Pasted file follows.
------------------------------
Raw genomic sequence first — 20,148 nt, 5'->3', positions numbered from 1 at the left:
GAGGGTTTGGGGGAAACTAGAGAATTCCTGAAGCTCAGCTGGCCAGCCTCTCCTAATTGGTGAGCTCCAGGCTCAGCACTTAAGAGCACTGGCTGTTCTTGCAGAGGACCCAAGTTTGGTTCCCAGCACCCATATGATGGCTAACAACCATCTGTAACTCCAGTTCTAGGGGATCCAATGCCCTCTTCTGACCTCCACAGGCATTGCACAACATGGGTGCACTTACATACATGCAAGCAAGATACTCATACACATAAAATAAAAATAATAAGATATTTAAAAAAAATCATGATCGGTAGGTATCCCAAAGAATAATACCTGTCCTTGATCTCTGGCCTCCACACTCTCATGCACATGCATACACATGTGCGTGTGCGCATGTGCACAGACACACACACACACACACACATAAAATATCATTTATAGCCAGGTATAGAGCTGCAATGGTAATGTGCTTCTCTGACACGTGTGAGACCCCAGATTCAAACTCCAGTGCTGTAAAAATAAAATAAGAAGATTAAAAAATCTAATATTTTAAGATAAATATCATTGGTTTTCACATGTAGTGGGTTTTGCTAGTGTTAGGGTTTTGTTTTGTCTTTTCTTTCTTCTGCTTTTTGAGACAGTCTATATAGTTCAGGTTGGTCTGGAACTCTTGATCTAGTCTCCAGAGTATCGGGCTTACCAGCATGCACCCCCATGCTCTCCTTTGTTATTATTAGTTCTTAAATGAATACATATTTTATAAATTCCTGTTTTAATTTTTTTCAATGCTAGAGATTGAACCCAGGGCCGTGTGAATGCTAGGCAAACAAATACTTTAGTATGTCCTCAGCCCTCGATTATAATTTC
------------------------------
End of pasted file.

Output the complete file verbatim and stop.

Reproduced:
Raw genomic sequence first — 20,148 nt, 5'->3', positions numbered from 1 at the left:
GAGGGTTTGGGGGAAACTAGAGAATTCCTGAAGCTCAGCTGGCCAGCCTCTCCTAATTGGTGAGCTCCAGGCTCAGCACTTAAGAGCACTGGCTGTTCTTGCAGAGGACCCAAGTTTGGTTCCCAGCACCCATATGATGGCTAACAACCATCTGTAACTCCAGTTCTAGGGGATCCAATGCCCTCTTCTGACCTCCACAGGCATTGCACAACATGGGTGCACTTACATACATGCAAGCAAGATACTCATACACATAAAATAAAAATAATAAGATATTTAAAAAAAATCATGATCGGTAGGTATCCCAAAGAATAATACCTGTCCTTGATCTCTGGCCTCCACACTCTCATGCACATGCATACACATGTGCGTGTGCGCATGTGCACAGACACACACACACACACACACATAAAATATCATTTATAGCCAGGTATAGAGCTGCAATGGTAATGTGCTTCTCTGACACGTGTGAGACCCCAGATTCAAACTCCAGTGCTGTAAAAATAAAATAAGAAGATTAAAAAATCTAATATTTTAAGATAAATATCATTGGTTTTCACATGTAGTGGGTTTTGCTAGTGTTAGGGTTTTGTTTTGTCTTTTCTTTCTTCTGCTTTTTGAGACAGTCTATATAGTTCAGGTTGGTCTGGAACTCTTGATCTAGTCTCCAGAGTATCGGGCTTACCAGCATGCACCCCCATGCTCTCCTTTGTTATTATTAGTTCTTAAATGAATACATATTTTATAAATTCCTGTTTTAATTTTTTTCAATGCTAGAGATTGAACCCAGGGCCGTGTGAATGCTAGGCAAACAAATACTTTAGTATGTCCTCAGCCCTCGATTATAATTTC